It is an icy, grey day during which winter is stamping its feet in a determined fashion to freeze out any idea of spring unfurling in the wings. What better way of beating the winter blues than focusing on red:
The veld has been tinder dry for weeks as the relentless drought continues. A grass fire, fanned by hot wind, raced through the mountains around our town at the weekend, engulfing us in a blanket of smoke and ash. Today the Mountain Drive area looks bleak and black. Yet, Earth Day is one that encourages us to look at our environment more closely; to get to know it better; to consider what we can do to protect and nurture it better; as well as being thankful for what we have.
How extremely thankful I am for the 4mm of soft rain that we were blessed with during the night!
This has encouraged the canary creeper buds to open – these are the first of what should become a waterfall of bright blooms.
The Crassula ovata is also covered with buds waiting to open.
Meanwhile, the Cape honeysuckle flowers are already providing swathes of bright colour and a useful source of nectar.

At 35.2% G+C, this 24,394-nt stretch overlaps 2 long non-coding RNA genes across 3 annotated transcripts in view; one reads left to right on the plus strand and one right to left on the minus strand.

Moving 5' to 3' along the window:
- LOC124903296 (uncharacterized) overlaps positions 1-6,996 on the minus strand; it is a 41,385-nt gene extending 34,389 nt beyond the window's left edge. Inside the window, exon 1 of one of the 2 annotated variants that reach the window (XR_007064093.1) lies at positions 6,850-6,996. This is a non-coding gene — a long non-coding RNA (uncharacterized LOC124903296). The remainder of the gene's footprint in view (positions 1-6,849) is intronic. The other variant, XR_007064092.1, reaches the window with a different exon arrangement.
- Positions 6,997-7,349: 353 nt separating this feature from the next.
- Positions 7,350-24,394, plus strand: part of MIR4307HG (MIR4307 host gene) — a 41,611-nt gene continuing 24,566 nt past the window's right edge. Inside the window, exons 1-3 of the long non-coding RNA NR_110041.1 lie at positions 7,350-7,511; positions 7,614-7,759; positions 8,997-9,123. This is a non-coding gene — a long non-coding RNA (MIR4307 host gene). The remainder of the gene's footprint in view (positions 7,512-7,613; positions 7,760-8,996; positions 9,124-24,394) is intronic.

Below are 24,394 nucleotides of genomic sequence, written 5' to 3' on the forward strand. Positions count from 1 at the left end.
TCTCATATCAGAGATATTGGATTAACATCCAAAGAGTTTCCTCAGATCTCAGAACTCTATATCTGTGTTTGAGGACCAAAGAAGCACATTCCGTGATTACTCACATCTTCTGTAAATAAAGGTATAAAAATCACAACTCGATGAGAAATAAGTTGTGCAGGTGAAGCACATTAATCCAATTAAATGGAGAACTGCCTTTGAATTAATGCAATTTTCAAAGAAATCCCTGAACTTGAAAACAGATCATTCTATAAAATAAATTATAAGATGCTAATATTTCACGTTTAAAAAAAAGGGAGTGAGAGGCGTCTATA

The Virginia creeper is showing off its autumn colours.
In keeping with these autumnal colours, it is fortuitous that an Olive Thrush was the first bird to greet me this morning.
Happy Earth Day!
The weather gods are laughing at me as I write this because the forecast temperatures for the rest of this week are all under 20 degrees Celsius. Nonetheless, look at what we experienced only a few days ago:
It has been glorious being able to don summery clothes again, sans warm jerseys or jackets, and even to walk around the house barefoot early in the morning without feeling chilly. Winter often has the last laugh though, for the end of August/beginning of September can be very cold indeed.
There has been no rain and so our garden is practically crisp and devoid of colour – except for this very last colourful leaf hanging onto the Virginia creeper: